Aflac Pledges $1 Million to Morehouse School of Medicine
Thursday, December 10th, 2020
Aflac, a leading provider of supplemental insurance and products in the U.S., has pledged $1 million to Morehouse School of Medicine (MSM). The funding will support the institution's research and education programs related to the ongoing opioid crisis in rural America. Aflac will provide Morehouse School of Medicine with five annual installments of $200,000, which began in 2020. The majority of Atlanta-based Morehouse School of Medicine's more than 1,400 alumni serve communities located in rural areas and inner cities, locally, nationally and internationally.
"For years, the opioid crisis has impacted American families, and nowhere more than in rural areas, especially in the rural African-American community. We applaud Morehouse School of Medicine for their willingness to engage directly with this issue in the Chattahoochee Valley and Columbus, Georgia, region, where Aflac is headquartered," said Aflac U.S. President Teresa L. White. "This program will help individuals understand the power and dangers of opioid addiction, while lessons learned will likely drive national, fact-based discussions about how to confront this crisis in rural America and the impact on the Black community. Aflac is proud to sponsor this initiative, designed to help people when they need it most, our company's principal mission since Aflac's founding in 1955."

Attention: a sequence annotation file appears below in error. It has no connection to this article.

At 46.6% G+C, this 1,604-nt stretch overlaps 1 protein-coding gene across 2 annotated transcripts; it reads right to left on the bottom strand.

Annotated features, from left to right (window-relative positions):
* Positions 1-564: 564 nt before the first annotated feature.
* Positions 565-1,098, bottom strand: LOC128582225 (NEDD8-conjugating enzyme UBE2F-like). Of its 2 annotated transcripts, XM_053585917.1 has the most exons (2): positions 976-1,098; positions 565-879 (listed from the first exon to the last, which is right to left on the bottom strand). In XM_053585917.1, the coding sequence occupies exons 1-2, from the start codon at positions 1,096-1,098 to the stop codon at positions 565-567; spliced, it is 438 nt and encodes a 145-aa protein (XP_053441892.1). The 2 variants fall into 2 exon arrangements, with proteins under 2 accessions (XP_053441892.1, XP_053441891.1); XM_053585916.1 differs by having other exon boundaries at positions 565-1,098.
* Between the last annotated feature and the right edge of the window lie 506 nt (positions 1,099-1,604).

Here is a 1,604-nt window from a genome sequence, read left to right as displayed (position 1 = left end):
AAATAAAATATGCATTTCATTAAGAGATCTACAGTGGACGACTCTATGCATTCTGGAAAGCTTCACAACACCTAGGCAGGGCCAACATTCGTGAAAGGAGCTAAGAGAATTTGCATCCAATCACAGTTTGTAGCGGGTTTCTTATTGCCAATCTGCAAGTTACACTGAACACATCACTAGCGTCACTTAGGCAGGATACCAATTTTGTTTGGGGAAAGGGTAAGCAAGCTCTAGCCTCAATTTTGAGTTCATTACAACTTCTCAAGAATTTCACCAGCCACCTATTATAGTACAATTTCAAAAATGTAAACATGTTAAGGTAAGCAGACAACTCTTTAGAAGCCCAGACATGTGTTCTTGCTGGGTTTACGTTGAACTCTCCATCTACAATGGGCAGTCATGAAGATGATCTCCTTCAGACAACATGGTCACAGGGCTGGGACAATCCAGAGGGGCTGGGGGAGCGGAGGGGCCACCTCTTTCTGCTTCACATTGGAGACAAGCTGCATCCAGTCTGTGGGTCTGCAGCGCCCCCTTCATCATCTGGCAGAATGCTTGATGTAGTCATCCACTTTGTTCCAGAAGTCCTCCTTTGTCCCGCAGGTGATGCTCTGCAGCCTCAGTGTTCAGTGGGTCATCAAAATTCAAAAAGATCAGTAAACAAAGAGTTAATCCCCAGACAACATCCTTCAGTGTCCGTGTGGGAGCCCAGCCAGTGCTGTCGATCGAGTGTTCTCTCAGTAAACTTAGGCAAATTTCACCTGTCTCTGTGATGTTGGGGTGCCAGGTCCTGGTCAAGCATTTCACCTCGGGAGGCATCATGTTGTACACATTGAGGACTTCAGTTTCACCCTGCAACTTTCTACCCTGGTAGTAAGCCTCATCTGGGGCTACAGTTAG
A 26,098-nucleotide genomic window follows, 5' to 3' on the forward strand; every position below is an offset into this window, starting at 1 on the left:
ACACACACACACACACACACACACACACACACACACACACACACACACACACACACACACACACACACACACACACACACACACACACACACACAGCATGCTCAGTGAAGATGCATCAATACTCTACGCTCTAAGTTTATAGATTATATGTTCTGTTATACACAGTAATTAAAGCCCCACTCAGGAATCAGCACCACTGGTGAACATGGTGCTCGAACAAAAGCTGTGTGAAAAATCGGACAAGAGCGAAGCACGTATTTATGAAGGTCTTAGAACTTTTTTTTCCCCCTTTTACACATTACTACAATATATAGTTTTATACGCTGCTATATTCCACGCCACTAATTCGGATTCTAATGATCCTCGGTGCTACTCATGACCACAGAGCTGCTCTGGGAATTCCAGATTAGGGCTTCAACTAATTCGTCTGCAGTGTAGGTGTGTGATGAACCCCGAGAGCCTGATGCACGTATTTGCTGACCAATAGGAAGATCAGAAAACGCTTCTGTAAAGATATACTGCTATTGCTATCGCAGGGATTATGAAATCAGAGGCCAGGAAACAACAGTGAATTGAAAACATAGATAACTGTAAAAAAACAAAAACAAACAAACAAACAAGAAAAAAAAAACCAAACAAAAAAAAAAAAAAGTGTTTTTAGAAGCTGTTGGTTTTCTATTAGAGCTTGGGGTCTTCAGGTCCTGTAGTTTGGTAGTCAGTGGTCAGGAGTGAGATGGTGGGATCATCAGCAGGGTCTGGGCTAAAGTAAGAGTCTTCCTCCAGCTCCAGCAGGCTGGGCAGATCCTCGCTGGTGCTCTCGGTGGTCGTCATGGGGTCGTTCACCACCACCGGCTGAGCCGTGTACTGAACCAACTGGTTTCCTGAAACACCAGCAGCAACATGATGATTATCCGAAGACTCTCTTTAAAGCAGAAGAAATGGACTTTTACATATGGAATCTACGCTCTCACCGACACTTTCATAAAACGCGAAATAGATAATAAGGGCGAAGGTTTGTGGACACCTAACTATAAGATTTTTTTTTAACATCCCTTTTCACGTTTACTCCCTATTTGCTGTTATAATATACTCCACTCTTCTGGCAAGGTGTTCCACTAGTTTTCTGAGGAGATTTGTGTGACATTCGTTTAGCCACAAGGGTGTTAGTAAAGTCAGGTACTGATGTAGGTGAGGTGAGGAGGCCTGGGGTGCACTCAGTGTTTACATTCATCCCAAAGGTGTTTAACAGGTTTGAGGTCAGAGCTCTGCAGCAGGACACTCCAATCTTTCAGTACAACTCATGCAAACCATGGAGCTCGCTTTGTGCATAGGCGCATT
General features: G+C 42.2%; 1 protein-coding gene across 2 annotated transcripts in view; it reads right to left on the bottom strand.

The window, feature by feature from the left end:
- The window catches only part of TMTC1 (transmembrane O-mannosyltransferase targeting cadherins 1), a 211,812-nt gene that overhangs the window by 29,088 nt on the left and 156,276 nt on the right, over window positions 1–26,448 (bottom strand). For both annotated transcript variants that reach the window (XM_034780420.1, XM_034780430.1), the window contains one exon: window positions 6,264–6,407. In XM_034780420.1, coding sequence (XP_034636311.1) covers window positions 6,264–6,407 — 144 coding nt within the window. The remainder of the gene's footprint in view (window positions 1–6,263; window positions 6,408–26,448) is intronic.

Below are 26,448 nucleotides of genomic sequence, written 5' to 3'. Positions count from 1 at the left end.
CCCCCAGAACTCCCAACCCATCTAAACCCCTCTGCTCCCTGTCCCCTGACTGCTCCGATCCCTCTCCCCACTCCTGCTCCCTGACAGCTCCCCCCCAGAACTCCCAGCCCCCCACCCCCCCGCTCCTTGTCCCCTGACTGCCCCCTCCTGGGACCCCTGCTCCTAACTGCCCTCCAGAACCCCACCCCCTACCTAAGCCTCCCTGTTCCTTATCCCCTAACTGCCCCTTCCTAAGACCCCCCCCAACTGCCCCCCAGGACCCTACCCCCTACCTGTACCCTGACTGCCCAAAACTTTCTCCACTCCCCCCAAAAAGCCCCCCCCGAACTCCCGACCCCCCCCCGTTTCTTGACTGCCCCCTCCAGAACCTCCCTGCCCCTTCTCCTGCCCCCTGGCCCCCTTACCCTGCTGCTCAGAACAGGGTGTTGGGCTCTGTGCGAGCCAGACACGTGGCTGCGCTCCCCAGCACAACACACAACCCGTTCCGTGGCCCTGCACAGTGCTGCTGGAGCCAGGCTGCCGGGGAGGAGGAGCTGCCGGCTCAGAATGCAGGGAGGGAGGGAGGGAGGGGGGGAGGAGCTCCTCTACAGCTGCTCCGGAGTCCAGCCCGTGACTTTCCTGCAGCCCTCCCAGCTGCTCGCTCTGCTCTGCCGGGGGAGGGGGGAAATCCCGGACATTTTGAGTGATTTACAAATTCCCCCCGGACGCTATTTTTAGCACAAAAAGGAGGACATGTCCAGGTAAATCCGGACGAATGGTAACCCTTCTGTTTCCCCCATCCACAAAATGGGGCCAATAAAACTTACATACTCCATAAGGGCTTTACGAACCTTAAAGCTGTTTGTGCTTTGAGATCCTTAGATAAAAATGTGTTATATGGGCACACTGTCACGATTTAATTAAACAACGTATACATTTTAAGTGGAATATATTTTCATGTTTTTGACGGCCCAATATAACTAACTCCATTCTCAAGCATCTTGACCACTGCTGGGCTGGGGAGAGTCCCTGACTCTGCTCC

MSM's work will take place in the Columbus area and focus on five distinct groups: healthcare providers, social workers and federally qualified health centers, high schools, local colleges and faith-based community organizations and churches.
"The opioid epidemic remains relentless in Columbus and the Chattahoochee Valley Region and threatens to worsen as federal and state attention, funding and human resources shift to address the COVID-19 pandemic," said Morehouse School of Medicine President and Dean Valerie Montgomery Rice, MD. "Existing issues in the public health system, like the shortage of providers in underserved areas, are being exacerbated as clinics across the country that once treated opioid use disorder are becoming overwhelmed by cases related to COVID-19."